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Over the last ten years, Germany has played an active role and positioned itself well in the area of Global Health. This became clear from the prioritisation of health during the 2015 German G7 presidency in the aftermath of the Ebola epidemic in West Africa, and during the 2017 German G20 presidency, which witnessed the first meeting of the G20 health ministers. Since then, German assistance to the World Health Organization (WHO), the Global Fund to Fight AIDS, tuberculosis, and malaria, the Gavi Vaccine Alliance, the Coalition for Epidemic Preparedness Innovations (CEPI), and new investments in combatting antimicrobial resistance (AMR) has garnered international recognition and support. These efforts and strong dedication to health as a human right, to environmental protection, education of girls and women, and thanks to its long tradition in the area of social security and enhancing health systems, Germany is already playing an important role in expanding Global Health with a number of international initiatives.
Germany has had a decisive influence on improving health security on a global scale. It is one of the main donors to the WHO Contingency Fund for Emergencies, which was set up to react quickly to health crises. Less well known but just as meaningful is the German contribution to Global Health in the humanitarian area. As a member of the UN Security Council, Germany draws attention to humanitarian health concerns, attacks on medical facilities and medical personnel, and rape in conflict situations. Germany is an important host country for refugees and one of the most important donors to the UN Refugee Agency.
In its coalition agreement, Germany set itself the ambitious goal of ratifying a new strategy for Global Health policy. An international advisory body was established for this purpose and has now (June 2019) presented its recommendations. Over the past few years, Germany has assumed a strong leadership role in Global Health policy. This is crucial at a time when obligations to multilateralism and joint action at a global level are being called into question. The strategic focus should be on forward-looking issues and is to be implemented in a government-wide, multi-sector, interdisciplinary manner. Promoting innovation is especially important, especially with respect to digital transformation and the correlations between the environment, climate, and health (planetary health). In Germany, there is still no recognised specialist discipline or career structure in the area of Global Health. Investment in the expansion of global health research is needed in Germany, especially at universities. A Global Health Innovation Institute, connected to existing German centres of excellence at universities or establishments, such as the Leibniz Association, would send a clear signal.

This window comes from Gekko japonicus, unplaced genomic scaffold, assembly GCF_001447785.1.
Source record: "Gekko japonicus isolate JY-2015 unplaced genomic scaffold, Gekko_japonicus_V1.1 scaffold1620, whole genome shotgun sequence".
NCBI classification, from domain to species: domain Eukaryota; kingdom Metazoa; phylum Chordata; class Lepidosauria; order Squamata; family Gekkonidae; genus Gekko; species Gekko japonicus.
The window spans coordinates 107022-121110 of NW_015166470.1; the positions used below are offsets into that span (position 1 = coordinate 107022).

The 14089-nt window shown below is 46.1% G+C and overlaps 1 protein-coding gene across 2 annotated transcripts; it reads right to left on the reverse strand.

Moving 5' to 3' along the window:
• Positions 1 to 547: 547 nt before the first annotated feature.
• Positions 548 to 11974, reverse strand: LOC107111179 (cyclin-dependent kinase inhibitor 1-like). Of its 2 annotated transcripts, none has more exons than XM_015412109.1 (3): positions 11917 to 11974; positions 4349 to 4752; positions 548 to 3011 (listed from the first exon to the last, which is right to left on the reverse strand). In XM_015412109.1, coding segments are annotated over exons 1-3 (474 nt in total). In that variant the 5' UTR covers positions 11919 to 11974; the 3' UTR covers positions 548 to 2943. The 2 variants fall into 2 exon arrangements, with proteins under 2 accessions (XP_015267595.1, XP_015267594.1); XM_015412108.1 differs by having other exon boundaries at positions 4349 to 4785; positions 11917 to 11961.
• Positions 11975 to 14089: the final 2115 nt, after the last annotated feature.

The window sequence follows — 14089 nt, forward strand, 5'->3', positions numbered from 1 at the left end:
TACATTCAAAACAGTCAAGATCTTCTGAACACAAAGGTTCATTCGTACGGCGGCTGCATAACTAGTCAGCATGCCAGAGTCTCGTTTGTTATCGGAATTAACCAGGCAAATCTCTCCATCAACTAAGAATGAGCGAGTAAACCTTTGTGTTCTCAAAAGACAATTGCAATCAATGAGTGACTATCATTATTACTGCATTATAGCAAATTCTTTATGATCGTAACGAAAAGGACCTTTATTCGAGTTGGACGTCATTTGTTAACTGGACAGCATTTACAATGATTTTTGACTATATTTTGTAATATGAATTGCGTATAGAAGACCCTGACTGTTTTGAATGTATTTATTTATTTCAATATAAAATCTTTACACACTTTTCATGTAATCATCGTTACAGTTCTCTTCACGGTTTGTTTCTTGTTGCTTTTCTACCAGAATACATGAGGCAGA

To maintain and expand its leadership role, Germany must complement its policy ventures with significant investments if it is to establish sustainable, effective, excellence-based infrastructures for Global Health. Responsibility for this lies not only with the government, but also with many other players in Germany, such as the German federal states and German foundations and institutions for funding research. While German funds for financing Global Health abroad and for international organisations have greatly increased in recent years, it is important to continue to fulfil international obligations such as achieving an ODA/BNE rate of 0.7 per cent, of which at least 0.1 per cent must be allocated to the area of health. The Federal Republic should also commit itself to significantly increasing mandatory WHO contributions.
Germany has initiated a number of important steps for placing Global Health on the political agenda over the long-term. Much has been done, but what has been achieved must be buttressed with sustainable structures and mechanisms. The creation of a parliamentary sub-committee for Global Health, budget increases for Global Health in the Federal Ministries of Health, Economic Cooperation and Development, and Education and Research, and the establishment of the Global Health Hub Germany, are examples of growing commitment to Global Health and a willingness to anchor that commitment in the German policy landscape. The World Health Summit continuously offers an important, well-respected, international platform for networking.
Coordination and coherence continue to pose a major challenge, and the advisory body report contains several proposals on that score. A new strategic coordinating body for Global Health could contribute to ensuring transparency and responsibility. Appointing a Global Health ambassador for Africa might secure the coordination of various Africa strategies relating to Global Health on the part of the German federal government. The body recommends that Germany should continue to consolidate its leadership role in the area of Global Health. A special opportunity to do so is afforded by the upcoming Presidency of the European Union in 2020.
– translated from German –
Dr. Ilona Kickbusch is a professor at the Graduate Institute of International and Development Studies in Geneva, where she serves as Director of the Global Health Centre.
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